Thanks again Rich for recommending Precision Camera. They offered me a free evaluation, and they seem to be a very reputable company. I'm looking forward to hearing what they have to say.
    00Zx8k-438381584.jpg
     
  36. And the rear
    00Zx8n-438381684.jpg
     
  37. @ Jeff Livacich
    I agree that initial estimates can and do get revised. I just wonder how often you revised an auto repair estimate after the customer agreed to and paid for the repairs.
    If Nikon feels that they need customer approval and payment in advance of performing repairs, it seems to me that they should be "looking under the hood" a bit more carefully before they charge someone for the service.
    As Ariel's link shows, these repair charges are grouped into catagories - they are not specific to the actual repairs being made (unlike your auto repair example). In the OP's case, the repair was more expensive, so Nikon gives the money back. I bet I know what happens when the repair is less.
    This is one example of why Nikon repair and customer service enjoys a relatively poor reputation.
     
  38. ShunCheung

    ShunCheung Administrator

    A couple of years ago I took my 70-200mm/f2.8 AF-S VR version 1 to Nikon El Segundo (Los Angeles) for repair. It was mounted on my D700 on a tripod but a gust of wind blew it over, and the lens hit hard rock. For two months I thought everything was working fine, until I tried manual focus and the focus ring was very stiff.
    Since I was there in person, the clerk took a look at the lens and told me that they needed to replace the helicoid. Minimum repair cost was $450, but if they opened it up and found more serious damages, it would be $550 or more. Because it was face to face, everything was very clear and I declined repair on the spot. That lens is working perfectly fine as long as I use AF, which is what I use almost 100% of the time anyway. Later on that year, I bought version 2 of that lens and to this day, I still own both. I considered that I had applied the repair cost towards a better lens.
    When you ship something to Nikon for repair, there will always be a return shipping cost regardless there is actual repair or not. (Roughly $15 or so in the US.) It makes sense that Nikon verifies that your credit card is valid.
     
  39. However the camera was not mine, I picked it up cheap for the accessories (battery, charger) and figured I would give a shot at having it repaired.​
    It might just be me but this leads me to suspect the original owner may have indicated Nikon would charge ~$200 to fix it and so you bought the camera thinking it a great deal.
    Enough people here have tried to explain the logic behind Nikon's refusal but you're unwilling to realize that a camera RUN OVER BY A CAR can be damaged enough to be rendered useless, despite whatever visual flaws exist in your crime scene photos.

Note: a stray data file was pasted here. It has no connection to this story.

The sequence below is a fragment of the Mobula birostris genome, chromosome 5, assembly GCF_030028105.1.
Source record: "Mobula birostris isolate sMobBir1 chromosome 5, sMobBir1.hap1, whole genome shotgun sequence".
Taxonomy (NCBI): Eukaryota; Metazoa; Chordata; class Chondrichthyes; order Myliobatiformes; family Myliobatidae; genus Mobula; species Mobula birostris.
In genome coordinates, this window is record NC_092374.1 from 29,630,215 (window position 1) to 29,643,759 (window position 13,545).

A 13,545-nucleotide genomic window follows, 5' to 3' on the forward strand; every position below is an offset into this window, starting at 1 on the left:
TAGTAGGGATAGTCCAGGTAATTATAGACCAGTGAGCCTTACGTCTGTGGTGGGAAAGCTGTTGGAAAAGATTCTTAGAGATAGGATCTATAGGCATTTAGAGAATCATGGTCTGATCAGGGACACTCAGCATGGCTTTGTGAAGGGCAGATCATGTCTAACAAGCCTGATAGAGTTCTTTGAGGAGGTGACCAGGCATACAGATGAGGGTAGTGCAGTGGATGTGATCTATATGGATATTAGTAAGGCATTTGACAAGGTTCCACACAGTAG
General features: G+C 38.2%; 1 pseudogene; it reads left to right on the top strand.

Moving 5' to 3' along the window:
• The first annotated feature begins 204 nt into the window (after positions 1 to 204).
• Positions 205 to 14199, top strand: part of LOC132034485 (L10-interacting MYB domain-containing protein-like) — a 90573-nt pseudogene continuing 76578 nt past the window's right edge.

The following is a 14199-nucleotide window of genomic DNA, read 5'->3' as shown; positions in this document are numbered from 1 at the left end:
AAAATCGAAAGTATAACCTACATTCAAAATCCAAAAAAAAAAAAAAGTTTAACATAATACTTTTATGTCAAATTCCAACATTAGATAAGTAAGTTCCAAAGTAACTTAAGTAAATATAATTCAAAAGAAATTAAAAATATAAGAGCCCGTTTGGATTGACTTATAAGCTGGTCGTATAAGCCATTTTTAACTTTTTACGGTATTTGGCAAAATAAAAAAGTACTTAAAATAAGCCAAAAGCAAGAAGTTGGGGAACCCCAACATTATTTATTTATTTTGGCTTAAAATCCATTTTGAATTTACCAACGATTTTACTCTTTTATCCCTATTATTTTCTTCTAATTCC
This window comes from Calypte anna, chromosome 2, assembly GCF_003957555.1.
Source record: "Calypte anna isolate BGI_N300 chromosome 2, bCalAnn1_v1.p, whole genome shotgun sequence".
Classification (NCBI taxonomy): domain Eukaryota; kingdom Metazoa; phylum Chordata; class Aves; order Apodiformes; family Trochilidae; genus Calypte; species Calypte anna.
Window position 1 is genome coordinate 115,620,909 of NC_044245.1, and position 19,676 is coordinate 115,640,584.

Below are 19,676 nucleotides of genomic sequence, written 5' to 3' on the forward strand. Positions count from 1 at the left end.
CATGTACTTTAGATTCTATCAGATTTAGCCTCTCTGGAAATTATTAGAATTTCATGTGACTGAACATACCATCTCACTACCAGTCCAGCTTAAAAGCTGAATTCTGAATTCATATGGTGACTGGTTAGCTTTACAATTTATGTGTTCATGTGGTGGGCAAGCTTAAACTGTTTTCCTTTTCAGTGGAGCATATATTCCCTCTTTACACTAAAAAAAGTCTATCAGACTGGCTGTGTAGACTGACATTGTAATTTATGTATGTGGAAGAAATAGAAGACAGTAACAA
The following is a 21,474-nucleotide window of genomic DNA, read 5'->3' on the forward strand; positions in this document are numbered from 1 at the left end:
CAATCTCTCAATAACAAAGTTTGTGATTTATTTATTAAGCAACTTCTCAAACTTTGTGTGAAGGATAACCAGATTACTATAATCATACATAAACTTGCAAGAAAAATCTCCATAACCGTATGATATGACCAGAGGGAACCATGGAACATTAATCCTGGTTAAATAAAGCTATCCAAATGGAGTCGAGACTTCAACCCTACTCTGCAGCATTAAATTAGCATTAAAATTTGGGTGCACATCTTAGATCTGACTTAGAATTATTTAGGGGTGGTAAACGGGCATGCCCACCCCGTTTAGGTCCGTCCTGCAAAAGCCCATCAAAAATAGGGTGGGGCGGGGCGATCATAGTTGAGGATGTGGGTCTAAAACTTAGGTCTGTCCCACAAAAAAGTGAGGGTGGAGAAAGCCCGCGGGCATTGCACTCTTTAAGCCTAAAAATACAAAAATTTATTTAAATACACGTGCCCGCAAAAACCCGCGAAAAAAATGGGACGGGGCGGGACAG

You need to let this one go and put your energy and tenacity back into photography.
     
  40. If the metallic frame is bent, as it seems, chances are the sensor is off alignment. From a non-initiated point of view, it seems fixing that camera possibly involves dismounting the whole camera, replacing the Mg-alloy frame (possibly cheapper than rebending it into position), mounting the electronics and then check for the optical alignment.
    Can it be done? Yes. What would be the cost of that? I dunno, $700 if nothing else is broken? Also, you wouldn't have the certainty that the camera performed as new after such an expensive repair.
     
  41. Disregarding all the above reasons to either repair or junk the camera, if it were me even if the camera was repaired I don't think I would ever trust it again to perform as new. And if you can't trust your camera, what good is it?
     
  42. Dan, the original owners were a rich couple who could care less, they went right out and bought a new one, and basically wanted to give this one away. Thanks for the advice. Thankfully I have plenty of time to put my energy and tenacity in photography and see if I cannot produce a usable camera out this too :).
    Shun, and if your 70-200 had both AF & MF damaged in the fall making it an effective paper weight and nothing more, would you have attempted the repair then?
     
  43. ShunCheung

    ShunCheung Administrator

    Shun, and if your 70-200 had both AF & MF damaged in the fall making it an effective paper weight and nothing more, would you have attempted the repair then?​
    Skyler, that is a completely hypothetical question. If my 70-200 were damaged to an extend such that it is completely non functional, and the repair cost is like 70% of the replacement cost (buying another used one in similar, pre-damage condition, not buying a brand new one) or higher, I would much rather bite the bullet and buy another undamaged lens. As I wrote earlier: